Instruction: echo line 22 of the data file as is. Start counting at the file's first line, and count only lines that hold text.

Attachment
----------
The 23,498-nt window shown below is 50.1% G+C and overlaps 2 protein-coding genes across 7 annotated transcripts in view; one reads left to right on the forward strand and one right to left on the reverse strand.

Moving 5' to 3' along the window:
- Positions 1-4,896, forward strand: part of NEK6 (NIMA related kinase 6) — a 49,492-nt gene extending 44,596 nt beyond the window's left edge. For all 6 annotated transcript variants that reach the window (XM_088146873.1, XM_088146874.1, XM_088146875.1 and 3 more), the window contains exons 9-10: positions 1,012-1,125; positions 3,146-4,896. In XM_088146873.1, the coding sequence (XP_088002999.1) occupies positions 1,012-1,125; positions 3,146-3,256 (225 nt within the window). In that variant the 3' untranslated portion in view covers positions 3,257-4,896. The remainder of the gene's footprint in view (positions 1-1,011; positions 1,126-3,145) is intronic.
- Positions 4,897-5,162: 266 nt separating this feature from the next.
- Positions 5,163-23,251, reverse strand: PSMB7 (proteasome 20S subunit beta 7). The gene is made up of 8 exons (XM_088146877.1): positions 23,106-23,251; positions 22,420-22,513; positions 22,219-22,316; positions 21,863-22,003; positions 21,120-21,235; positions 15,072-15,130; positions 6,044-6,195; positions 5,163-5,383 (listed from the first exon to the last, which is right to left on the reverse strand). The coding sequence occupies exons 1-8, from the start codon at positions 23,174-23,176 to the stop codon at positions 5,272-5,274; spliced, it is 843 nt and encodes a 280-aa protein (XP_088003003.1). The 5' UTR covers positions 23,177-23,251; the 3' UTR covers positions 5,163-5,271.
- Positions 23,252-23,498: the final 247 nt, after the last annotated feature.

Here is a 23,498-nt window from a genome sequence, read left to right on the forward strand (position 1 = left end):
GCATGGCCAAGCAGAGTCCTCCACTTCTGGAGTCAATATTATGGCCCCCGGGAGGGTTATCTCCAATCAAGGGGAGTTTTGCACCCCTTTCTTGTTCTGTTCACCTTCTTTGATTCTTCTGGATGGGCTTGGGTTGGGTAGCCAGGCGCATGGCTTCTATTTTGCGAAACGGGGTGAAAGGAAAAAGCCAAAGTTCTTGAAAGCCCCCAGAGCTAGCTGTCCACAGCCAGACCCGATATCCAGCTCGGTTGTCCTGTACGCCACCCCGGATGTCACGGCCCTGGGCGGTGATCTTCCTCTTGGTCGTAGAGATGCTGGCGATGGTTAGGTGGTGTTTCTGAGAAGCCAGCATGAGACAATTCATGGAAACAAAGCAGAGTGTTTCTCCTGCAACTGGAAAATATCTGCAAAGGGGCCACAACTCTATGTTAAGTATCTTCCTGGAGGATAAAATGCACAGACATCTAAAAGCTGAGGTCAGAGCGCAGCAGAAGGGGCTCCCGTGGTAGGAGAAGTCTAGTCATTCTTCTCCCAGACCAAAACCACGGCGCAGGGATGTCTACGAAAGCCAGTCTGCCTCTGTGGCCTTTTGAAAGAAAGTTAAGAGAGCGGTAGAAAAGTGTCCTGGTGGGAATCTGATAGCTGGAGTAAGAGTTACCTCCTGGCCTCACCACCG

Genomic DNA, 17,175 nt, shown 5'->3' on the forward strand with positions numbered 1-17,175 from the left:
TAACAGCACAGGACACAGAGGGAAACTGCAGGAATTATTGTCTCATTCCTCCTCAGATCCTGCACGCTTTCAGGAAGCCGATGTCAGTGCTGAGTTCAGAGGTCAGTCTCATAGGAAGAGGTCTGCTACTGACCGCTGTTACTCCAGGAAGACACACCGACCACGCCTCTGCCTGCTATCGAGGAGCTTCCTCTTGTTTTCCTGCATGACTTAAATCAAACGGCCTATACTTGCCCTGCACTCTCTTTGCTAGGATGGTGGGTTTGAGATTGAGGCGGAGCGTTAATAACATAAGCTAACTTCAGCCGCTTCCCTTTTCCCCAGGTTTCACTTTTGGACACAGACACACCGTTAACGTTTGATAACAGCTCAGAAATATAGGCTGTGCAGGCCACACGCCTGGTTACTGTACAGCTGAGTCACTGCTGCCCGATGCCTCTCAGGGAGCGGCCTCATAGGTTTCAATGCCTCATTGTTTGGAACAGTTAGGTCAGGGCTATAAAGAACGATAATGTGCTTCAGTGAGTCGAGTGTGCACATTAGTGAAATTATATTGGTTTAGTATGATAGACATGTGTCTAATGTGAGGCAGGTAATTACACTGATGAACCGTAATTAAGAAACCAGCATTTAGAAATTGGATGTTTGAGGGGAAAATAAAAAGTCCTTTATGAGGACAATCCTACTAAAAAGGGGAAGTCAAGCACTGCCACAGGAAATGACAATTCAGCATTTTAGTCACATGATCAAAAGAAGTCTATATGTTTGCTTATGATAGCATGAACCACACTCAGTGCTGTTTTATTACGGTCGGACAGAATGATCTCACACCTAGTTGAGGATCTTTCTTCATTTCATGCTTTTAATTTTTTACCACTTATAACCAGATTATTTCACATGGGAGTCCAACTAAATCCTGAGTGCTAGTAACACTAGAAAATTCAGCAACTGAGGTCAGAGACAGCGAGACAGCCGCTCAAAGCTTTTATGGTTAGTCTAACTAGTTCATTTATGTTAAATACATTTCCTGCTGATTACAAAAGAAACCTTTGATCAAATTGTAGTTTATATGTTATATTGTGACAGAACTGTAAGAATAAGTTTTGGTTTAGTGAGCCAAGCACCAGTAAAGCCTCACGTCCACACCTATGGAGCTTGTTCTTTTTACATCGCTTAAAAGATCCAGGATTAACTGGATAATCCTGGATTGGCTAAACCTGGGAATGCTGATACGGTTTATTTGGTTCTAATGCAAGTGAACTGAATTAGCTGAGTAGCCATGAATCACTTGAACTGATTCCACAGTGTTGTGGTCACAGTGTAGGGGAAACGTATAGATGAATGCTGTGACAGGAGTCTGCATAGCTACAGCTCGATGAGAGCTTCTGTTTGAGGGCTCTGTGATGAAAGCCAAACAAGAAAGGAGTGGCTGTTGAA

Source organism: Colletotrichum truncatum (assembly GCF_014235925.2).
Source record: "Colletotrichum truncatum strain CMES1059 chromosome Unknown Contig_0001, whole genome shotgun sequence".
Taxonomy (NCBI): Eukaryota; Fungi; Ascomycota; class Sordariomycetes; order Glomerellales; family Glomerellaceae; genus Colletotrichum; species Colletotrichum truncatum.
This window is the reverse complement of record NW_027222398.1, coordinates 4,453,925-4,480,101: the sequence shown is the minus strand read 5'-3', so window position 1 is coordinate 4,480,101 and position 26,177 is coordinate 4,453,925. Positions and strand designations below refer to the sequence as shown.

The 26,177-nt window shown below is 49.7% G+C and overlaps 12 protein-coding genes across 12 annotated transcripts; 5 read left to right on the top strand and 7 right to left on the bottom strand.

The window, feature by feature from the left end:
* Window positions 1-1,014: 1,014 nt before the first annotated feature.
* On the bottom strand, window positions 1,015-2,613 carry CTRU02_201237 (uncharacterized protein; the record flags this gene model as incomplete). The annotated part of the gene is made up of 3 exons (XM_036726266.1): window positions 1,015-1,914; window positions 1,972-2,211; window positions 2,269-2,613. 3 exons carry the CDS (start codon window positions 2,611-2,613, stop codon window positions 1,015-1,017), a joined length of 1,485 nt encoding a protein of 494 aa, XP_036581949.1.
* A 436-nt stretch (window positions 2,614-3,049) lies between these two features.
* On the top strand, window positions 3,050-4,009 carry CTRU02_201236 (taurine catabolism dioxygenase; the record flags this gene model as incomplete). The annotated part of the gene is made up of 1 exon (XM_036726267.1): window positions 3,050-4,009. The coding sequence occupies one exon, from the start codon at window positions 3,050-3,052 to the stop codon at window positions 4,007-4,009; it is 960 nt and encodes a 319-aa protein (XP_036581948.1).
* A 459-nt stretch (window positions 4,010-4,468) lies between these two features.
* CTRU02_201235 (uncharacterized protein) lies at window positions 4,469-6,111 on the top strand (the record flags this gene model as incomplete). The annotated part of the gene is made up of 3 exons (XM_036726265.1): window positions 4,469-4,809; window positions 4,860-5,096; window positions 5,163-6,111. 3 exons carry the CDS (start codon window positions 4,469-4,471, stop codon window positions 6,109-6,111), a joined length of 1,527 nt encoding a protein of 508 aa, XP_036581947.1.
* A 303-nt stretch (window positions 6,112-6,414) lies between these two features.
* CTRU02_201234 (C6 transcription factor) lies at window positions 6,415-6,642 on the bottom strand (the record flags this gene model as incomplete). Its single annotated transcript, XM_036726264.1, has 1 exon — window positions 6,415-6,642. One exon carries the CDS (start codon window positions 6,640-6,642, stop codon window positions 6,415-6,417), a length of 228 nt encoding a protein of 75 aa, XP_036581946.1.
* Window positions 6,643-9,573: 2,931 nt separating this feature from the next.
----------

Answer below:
* CTRU02_201235 (uncharacterized protein) lies at window positions 4,469-6,111 on the top strand (the record flags this gene model as incomplete). The annotated part of the gene is made up of 3 exons (XM_036726265.1): window positions 4,469-4,809; window positions 4,860-5,096; window positions 5,163-6,111. 3 exons carry the CDS (start codon window positions 4,469-4,471, stop codon window positions 6,109-6,111), a joined length of 1,527 nt encoding a protein of 508 aa, XP_036581947.1.